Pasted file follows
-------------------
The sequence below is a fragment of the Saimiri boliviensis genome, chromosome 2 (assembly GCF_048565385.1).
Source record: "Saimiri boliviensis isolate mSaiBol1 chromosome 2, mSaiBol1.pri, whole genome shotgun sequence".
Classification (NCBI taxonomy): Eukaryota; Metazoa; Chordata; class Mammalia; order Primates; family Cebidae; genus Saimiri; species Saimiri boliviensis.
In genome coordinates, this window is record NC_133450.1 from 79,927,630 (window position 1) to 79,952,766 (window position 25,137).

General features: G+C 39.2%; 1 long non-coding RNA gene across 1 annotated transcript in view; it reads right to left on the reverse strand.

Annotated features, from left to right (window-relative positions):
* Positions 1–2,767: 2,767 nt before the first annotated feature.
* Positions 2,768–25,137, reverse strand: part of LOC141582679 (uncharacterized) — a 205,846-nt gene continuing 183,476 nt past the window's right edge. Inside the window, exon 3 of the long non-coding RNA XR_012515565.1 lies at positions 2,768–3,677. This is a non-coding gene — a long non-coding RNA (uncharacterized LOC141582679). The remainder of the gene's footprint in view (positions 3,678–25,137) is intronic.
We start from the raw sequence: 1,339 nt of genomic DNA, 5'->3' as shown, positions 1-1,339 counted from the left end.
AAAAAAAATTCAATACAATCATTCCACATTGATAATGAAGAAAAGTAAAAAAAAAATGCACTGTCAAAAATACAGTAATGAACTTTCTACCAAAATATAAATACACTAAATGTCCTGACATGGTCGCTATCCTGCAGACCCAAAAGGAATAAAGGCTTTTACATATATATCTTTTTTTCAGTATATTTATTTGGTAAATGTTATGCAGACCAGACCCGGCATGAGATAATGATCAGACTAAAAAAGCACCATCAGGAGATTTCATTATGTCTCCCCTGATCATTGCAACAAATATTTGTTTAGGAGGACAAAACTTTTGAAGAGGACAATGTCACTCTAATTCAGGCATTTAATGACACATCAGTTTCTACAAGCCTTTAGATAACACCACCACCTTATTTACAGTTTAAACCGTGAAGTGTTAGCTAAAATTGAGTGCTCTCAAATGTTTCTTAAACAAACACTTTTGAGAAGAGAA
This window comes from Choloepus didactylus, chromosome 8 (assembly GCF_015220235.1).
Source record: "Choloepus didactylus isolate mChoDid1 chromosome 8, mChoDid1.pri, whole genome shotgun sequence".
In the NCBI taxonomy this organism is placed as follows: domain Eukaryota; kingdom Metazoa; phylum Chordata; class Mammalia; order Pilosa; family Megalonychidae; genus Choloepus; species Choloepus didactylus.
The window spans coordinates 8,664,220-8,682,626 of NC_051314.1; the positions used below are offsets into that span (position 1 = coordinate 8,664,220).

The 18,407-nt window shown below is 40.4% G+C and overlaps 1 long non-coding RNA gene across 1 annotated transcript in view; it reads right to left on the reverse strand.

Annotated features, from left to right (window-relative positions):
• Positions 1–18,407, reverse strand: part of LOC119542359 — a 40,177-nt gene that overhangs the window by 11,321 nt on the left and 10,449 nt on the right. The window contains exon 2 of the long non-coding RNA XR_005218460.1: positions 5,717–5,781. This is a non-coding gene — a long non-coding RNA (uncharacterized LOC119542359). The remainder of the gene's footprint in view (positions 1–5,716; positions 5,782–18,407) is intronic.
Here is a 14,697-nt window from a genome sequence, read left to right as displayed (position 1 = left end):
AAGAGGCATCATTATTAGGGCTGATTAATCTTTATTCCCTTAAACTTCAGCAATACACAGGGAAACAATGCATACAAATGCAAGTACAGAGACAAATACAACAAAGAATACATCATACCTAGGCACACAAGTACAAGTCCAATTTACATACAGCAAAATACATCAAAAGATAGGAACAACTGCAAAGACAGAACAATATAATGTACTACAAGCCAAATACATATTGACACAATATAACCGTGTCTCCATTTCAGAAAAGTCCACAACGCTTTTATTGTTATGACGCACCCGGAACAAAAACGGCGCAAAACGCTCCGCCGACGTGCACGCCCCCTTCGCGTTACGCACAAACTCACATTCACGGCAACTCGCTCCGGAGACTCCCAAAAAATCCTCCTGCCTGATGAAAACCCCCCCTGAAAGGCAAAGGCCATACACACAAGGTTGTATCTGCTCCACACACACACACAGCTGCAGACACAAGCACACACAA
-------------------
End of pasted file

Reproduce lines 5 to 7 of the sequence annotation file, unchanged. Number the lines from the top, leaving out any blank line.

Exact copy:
General features: G+C 39.2%; 1 long non-coding RNA gene across 1 annotated transcript in view; it reads right to left on the reverse strand.

Annotated features, from left to right (window-relative positions):
* Positions 1–2,767: 2,767 nt before the first annotated feature.